India’s telecom regulator Trai on Monday proposed reducing the base price for airwaves or spectrum, announcing several proposals vital to the future of the country’s telecom sector, but there’s more to the measures.

Indeed, they mark the first time in recent memory that the regulator has admitted that it had made mistakes while fixing the base price for the airwaves in May 2012. The Telecom Regulatory Authority of India (Trai) has done a fair bit of soul searching on its role and concedes that it was influenced by the prevailing negative atmosphere in the country.

The earlier recommendation on pricing was made in the wake of a Supreme Court order that cancelled 122 licences on the grounds that there were irregularities in their allotment. Among the various arguments weighed by the court was an audit by the Comptroller and Auditor General that put a notional loss of 1.76 trillion to the state on account of the irregular allotment of these licences in what is now known as the 2G scam.

Speaking his mind, Trai chairman Rahul Khullar justifies his decision to reduce the base price for airwaves, and confesses that the regulator’s earlier recommendations (which had called for a high base price) happened “during a period when there had been a steady erosion of public confidence in executive decision-making".

“In a sense, our country got carried away with its navel-gazing. The vicious atmosphere of the past two years has led to self-flagellation on a national scale. There is little doubt that this has contributed to despondency in the private sector and adversely impacted the mood of domestic and foreign investors. The processes and outcomes of decision making became shrouded in doubt and subject to unusually intense scrutiny. The Authority could not but be influenced by the prevailing atmosphere. It also had to bear in mind the Honourable Supreme Court’s scathing observations on the administrative allocation of licences and spectrum. In retrospect, the Authority’s recommendations of May 2012 need to be seen in this light," the regulator admits.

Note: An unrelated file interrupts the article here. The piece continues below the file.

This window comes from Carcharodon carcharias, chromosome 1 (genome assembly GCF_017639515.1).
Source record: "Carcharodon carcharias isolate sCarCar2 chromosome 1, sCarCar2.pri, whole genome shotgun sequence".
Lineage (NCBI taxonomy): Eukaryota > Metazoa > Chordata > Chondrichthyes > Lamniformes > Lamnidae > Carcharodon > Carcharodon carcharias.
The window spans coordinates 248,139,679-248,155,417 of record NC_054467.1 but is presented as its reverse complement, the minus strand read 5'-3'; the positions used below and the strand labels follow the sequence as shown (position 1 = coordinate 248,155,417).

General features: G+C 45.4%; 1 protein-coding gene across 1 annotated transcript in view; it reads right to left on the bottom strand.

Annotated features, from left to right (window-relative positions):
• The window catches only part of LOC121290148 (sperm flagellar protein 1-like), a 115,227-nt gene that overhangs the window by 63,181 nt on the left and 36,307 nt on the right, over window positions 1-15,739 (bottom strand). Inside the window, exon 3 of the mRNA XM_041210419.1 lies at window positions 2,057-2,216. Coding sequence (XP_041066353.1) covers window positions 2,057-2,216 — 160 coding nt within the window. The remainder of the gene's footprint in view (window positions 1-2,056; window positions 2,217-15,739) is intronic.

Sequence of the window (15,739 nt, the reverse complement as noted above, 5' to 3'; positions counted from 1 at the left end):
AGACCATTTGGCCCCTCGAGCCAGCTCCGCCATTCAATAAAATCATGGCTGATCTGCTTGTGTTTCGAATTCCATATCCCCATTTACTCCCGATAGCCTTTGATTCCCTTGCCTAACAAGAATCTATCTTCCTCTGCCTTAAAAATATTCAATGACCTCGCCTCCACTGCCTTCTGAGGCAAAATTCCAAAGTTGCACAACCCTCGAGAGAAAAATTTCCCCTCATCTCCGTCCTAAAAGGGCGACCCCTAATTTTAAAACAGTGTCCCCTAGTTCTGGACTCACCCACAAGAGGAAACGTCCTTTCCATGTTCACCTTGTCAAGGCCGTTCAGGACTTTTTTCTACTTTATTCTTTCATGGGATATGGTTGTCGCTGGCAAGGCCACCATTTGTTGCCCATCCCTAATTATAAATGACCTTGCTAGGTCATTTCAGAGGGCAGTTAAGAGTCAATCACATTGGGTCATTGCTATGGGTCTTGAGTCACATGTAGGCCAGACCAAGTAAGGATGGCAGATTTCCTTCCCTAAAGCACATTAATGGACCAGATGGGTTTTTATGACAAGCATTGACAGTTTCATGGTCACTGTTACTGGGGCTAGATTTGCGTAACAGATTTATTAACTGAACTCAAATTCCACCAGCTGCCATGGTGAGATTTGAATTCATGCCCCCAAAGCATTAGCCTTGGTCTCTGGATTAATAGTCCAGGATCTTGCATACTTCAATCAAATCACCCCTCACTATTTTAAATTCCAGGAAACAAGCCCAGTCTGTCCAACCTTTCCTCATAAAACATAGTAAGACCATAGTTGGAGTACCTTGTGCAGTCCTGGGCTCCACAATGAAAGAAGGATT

Trai has also accepted that it is time to learn from history, especially after the recent failed auctions. “The irrational exuberance surrounding the 2010 auction has abated. India’s economic prospects have lost lustre and the market’s mood has become far more sombre. Times have changed as has the situation."

Khullar is also frank in his opinion that valuation of spectrum is difficult and not infallible, and adds that valuation changes over time, and can be a product of both evolving economic circumstances and rapid technological change.

“The Authority is no soothsayer; it is impossible to predict what the value (price) of spectrum would be five or 10 years from now, much less 20 years hence, the terminal date for a spectrum licence. In fact, valuations five to 10 years forward may be far higher than today’s estimates... Now judging by the perfect vision of hindsight, in 2023, the 2013 estimated valuation may appear low compared to actual prices in 2023. Do we then presume that in selling spectrum on the basis of estimated value in 2013, we have incurred a presumptive loss?" Khullar asks.

Going further, the Trai chairman had also taken potshots at the national auditor and said that the fear of “presumptive loss" was irrational and unfounded. “The Authority cannot allow itself to be bogged down by considerations of misplaced fears of prospective hypothetical ‘losses’ on this account," he has said.

“The estimate of losses based on presumptions has, in some measure, contributed to the pernicious atmosphere leading to the decision standstill. While no one questions that there was indeed a loss, the egregious estimates of losses that were initially bandied about to sensationalize the issue no longer carry credence. Within the government, the lurking fears that motives will be imputed for any decision have had its own fallout. And, all of this has entailed real economic losses."

Khullar’s admission that “valuing spectrum and setting reserve prices is part science and part art" is also commendable.

“The Authority is clear that there is no single correct and precise valuation of spectrum or the reserve price. There are different ways of arriving at the value of the spectrum, all of which have their merits as well as their drawbacks...The driving consideration throughout this paper has been Carveth Read’s observation that: “It is better to be vaguely right rather than exactly wrong," he concludes.